Frustrated Small Businesses Seek Fair Share of Virus Relief Loans

By Emel Akan
Emel Akan
Emel Akan
Emel Akan writes about business and economics. Previously she worked in the financial sector as an investment banker at JPMorgan. She graduated with a master’s degree in business administration from Georgetown University.
April 23, 2020Updated: April 23, 2020

WASHINGTON—The Paycheck Protection Program (PPP) that ran out of money last week will get more than $300 billion in additional funds, giving hope to many mom-and-pop business owners who applied for the loans but came back empty-handed.

The House on April 23 approved a $484 billion CCP virus relief package that includes an additional $310 billion for the PPP loans. The bill that passed Senate earlier will now head to the White House.

Small-business owners who face an unprecedented economic disruption due to the pandemic have flocked to their local banks to apply for the relief fund since the first week of April. The loan program provides an incentive for companies to keep their employees on the payroll.

Small-business owner Lindsey Handley, founder of MetaCoders Inc., says that her revenue “completely disappeared” after schools shut down because of the pandemic. The company provides coding lessons to K-12 students.

Handley, who is from San Diego, is disappointed that she applied for the loan program promptly but didn’t get a response from her bank.

“We applied for the PPP loan as soon as applications opened at Chase. Unfortunately, it was a mess, and still to this day, Chase hasn’t completed the review of our application,” Handley told The Epoch Times.

“We are very concerned that we won’t be able to get funding in the second round,” she said. “We’re also worried that if this continues to drag out, we’ll have to furlough more staff while we wait for government relief. We are currently down to 11 employees from our original 30.”

The PPP loans, with a maturity of two years and an interest rate of 1 percent, are provided to businesses with fewer than 500 workers. The loans can be forgiven if all workers are kept on the payroll for eight weeks. At least 75 percent of the forgiven amount should be used by businesses for payroll.

The Small Business Administration (SBA) announced that it approved more than 1.5 million PPP loans totaling $342 billion before it ran out of money. The agency processed more than 14 years’ worth of loans in less than 14 days, according to a statement by the SBA.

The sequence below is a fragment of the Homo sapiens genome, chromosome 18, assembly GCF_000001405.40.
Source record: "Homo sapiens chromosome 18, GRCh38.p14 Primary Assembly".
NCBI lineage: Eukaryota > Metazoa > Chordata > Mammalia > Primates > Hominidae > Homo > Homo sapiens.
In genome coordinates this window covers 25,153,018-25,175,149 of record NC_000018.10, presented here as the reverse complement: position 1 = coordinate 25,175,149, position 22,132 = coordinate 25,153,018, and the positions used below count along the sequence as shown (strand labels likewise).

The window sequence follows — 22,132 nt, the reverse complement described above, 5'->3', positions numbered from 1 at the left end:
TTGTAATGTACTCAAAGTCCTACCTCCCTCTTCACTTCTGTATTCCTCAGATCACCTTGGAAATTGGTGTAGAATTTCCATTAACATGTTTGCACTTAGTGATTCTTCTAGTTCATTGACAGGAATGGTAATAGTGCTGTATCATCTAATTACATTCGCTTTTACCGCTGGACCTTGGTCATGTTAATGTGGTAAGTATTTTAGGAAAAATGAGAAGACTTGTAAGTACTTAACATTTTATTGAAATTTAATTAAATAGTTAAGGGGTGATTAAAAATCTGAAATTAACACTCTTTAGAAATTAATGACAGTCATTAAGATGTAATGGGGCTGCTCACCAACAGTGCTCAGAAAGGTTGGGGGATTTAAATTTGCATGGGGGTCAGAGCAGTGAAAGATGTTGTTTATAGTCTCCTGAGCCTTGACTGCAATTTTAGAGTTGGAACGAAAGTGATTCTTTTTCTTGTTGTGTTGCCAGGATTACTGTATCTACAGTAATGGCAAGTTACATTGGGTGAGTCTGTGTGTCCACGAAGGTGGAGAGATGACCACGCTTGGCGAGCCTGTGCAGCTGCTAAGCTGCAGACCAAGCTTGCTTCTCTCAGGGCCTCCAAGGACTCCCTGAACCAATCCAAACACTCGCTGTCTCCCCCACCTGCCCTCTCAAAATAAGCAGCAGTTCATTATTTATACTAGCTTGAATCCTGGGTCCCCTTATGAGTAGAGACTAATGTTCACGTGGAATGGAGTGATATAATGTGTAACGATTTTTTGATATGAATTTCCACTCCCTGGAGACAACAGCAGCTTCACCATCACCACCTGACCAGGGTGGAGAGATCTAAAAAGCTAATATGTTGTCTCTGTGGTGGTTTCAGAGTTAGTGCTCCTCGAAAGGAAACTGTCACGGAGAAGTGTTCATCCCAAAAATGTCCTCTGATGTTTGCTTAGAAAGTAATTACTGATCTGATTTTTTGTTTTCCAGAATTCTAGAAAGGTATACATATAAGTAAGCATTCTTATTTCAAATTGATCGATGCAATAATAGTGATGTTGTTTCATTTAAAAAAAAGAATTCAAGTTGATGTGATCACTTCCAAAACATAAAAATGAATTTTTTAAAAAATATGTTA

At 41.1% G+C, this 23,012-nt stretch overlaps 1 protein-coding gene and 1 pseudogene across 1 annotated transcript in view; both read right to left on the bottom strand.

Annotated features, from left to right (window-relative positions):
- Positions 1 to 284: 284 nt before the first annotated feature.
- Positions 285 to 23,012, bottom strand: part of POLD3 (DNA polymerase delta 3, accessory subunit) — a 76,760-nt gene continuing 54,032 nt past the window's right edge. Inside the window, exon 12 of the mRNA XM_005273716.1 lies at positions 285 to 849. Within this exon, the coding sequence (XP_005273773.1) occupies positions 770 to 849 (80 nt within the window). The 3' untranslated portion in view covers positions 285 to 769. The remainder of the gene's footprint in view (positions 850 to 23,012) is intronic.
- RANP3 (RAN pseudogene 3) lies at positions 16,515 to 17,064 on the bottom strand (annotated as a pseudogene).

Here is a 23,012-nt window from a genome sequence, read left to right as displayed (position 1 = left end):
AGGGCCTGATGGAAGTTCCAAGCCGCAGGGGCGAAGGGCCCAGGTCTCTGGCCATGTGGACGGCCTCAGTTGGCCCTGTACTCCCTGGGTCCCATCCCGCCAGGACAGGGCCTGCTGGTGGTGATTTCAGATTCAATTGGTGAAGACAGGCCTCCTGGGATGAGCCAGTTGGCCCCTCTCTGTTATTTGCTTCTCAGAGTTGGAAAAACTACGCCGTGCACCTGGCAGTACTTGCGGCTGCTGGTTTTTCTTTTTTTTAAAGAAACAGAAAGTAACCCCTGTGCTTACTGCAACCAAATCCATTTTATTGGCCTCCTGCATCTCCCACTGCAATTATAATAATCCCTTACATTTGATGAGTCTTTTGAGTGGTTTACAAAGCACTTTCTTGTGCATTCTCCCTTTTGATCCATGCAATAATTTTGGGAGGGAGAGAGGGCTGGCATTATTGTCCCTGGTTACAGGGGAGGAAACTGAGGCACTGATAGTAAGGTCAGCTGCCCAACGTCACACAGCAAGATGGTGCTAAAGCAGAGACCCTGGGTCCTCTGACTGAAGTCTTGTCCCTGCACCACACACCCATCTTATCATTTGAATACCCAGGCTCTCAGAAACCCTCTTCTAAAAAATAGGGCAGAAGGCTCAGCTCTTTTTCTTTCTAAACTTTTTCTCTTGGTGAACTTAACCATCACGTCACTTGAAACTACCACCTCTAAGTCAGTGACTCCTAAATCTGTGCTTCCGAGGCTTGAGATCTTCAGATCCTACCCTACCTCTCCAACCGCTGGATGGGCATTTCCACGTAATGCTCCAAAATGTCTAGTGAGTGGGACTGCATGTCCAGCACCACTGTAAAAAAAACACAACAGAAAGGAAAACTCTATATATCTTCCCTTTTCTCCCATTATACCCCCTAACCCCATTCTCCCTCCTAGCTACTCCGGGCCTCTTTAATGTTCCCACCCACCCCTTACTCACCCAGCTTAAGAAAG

Dustin Floyd and his wife run the 1899 Inn, a small bed-and-breakfast in Deadwood, South Dakota, a rural mountain town. Most of their spring and summer reservations have been canceled because of the outbreak.

“Since the leisure travel market has virtually evaporated, we have very little new income,” he told The Epoch Times.

Floyd never had a chance to apply for the loan because the SBA’s system wasn’t ready to accept applications for sole proprietors. The rules for sole proprietors weren’t published until April 12 and the program ran out of money on April 16, he explained.

“It’s incredibly frustrating. It seems like small, independent, family-run places in rural communities are exactly the kind of business the PPP program was designed to help.”

He added, however, the largest and best-connected companies were given a priority.

“Generally, we’re optimistic, but given the rollout so far, we’re a little worried that we might miss out again.”

‘Severe Consequences’

The program has come under fire due to a loophole in its rules, which allowed hotel and restaurant chains to apply for the PPP loans. Big chains such as Potbelly Sandwich and Ruth’s Chris Steak House were able to get funds for every location they operate as long as they had fewer than 500 employees.

Burger chain Shake Shack announced on April 20 that it returned the $10 million loan after public backlash. Ruth’s Hospitality Group, which owns Ruth’s Chris Steak House, on April 23 said it is repaying the $20 million it received under the program, CNBC reported.

According to Morgan Stanley, nearly 40 publicly trading companies received PPP loans worth at least $243 million. Some of these companies are well-funded, with market valuations in excess of $100 million.

Following criticism from President Donald Trump, Harvard stated April 22 that it would “not to seek or accept the funds allocated to it by statute.” The institution was allocated $8.6 million earlier. Stanford University also stated that it would not need the $7.4 million in relief funds it was due to receive.

“Harvard is going to pay back the money. And they shouldn’t be taking it,” Trump said during a White House press briefing on April 21.

He said he would also request the money back from large companies without naming them.

“The intent of this money was not for big public companies that have access to capital,” Secretary of the Treasury Steven Mnuchin said during the press briefing, adding that the Treasury Department would put out new guidelines “so that people understand what the certification is, what it means if you’re a big company.”

“There are severe consequences for people who don’t attest properly to this certification,” he said.

Large banks such as Chase have also been criticized for favoring larger clients over smaller ones in securing loans.

In response, Chase Bank said that the vast majority of the PPP loans went to the bank’s smaller business clients.

“We have secured more funding so far for small businesses than any other lender,” Anne Pace, Chase Bank spokesperson, wrote in an email.

She said that about half of the bank’s PPP loans have been for less than $100,000 and more than 60 percent of loans provided to companies with less than 25 employees.

Emel Akan
Emel Akan writes about business and economics. Previously she worked in the financial sector as an investment banker at JPMorgan. She graduated with a master’s degree in business administration from Georgetown University.